Summertime brings us such an abundance of pleasures: the fresh sweet corn, those ripe tomatoes, the cookouts, the camping trips. Cool bodies of water beckon swimmers. Shady forest trails entice hikers. If you love a great read there’s the next summer novel from James Lee Burke.
Burke’s latest Dave Robicheaux novel, “Light of the World,” is his 20th in this compelling series.They have been set mostly in Louisiana, where Dave and his best buddy, Clete Purcell, have a lengthy shared history.
Dave’s a lawman, Clete’s “a junkyard falling down the stairs.” They apprehend killers and deliver their own forms of rough justice.
The author no longer resides in Louisiana. He makes his home now in Montana. Some recent stories have been set there. Dave has been taking vacations with Clete so that they can go trout fishing along those pristine mountain streams.
As this exquisitely long book opens we find that Dave, Clete and Dave’s wife Molly, a former nun, are on their latest Montana vacation.
They are accompanied by Clete’s formerly long lost daughter Gretchen, a reformed assassin for a crime syndicate. Dave’s daughter Alafair came along, too.
Alafair is exercising on a mountain trail when an arrow whizzes by, almost hitting her. This is our first indication that a crazed killer could be nearby. Dave is understandably upset. He contacts the local sheriff and isn’t impressed by the response he gets. Next, Clete’s daughter, Gretchen, has a chilling encounter with a local cop. Both women are seemingly in peril. Their dads now spring into action.
Alafair is the name of one of Burke’s actual daughters. The fictional Alafair and the real one are both former prosecutors who became crime novelists. When the Burkes were living in Wichita, Kan., Alafair was a little girl when a serial killer know as “BTK” was on the prowl.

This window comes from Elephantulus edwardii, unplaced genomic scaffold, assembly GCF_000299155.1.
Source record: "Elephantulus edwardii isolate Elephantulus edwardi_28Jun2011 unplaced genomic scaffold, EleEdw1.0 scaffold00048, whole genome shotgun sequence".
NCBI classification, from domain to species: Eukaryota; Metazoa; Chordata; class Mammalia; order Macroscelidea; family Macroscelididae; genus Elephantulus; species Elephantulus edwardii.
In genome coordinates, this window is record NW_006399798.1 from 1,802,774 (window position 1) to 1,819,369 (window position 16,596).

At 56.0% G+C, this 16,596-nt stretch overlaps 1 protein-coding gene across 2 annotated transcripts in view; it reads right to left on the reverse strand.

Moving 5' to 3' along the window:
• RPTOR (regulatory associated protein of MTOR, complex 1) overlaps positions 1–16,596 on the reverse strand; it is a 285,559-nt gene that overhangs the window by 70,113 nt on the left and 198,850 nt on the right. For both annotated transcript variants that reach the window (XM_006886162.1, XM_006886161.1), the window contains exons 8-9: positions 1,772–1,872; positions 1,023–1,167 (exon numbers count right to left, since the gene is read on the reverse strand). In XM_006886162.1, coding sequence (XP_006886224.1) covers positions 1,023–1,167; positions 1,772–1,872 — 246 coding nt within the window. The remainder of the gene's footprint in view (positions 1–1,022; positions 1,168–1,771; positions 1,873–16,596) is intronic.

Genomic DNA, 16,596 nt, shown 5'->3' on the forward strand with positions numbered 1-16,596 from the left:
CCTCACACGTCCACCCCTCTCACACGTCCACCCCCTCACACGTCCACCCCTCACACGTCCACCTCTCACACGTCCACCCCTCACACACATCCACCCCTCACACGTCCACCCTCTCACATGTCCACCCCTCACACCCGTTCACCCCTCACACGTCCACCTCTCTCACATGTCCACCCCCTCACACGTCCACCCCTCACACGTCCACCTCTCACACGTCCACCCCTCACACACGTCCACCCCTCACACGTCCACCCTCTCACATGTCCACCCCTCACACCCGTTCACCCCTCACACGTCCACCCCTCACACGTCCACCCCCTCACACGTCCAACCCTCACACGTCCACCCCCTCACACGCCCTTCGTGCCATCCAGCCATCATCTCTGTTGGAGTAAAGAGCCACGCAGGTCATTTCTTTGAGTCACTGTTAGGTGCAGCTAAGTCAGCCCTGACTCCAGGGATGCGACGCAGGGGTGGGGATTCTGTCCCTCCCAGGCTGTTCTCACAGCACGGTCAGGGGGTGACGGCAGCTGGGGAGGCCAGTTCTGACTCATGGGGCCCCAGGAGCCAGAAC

In “Light of the World” our fictional crime writer Alafair interviews a convicted serial killer in Kansas. Later, he reportedly died in an explosion. But there are doubts. Perhaps this fiend is on the loose again? Heaven forbid, Burke’s villains get more insidious with every book. We know instinctively that the Kansas killer will surface in Montana. Burke has his serial killer masquerading as a preacher.
This latest novel has some valedictory aspects. At one point Dave reflects on “what is the sum total of a man’s life? I knew the answer, and it wasn’t complicated. At the bottom of the ninth, you count up the people you love, both friends and family, and you add the names to the fine places you’ve been and the good things you’ve done, and you have it.”
Last year I asked Burke what matters the most to him. His reply sounded like something Dave Robicheaux might say: “In terms of what constitutes a person’s life; for me, it’s family and friends. That’s it. When you get down the track, you get to the seventh inning stretch, the conclusion you come to — that’s all that counts.”
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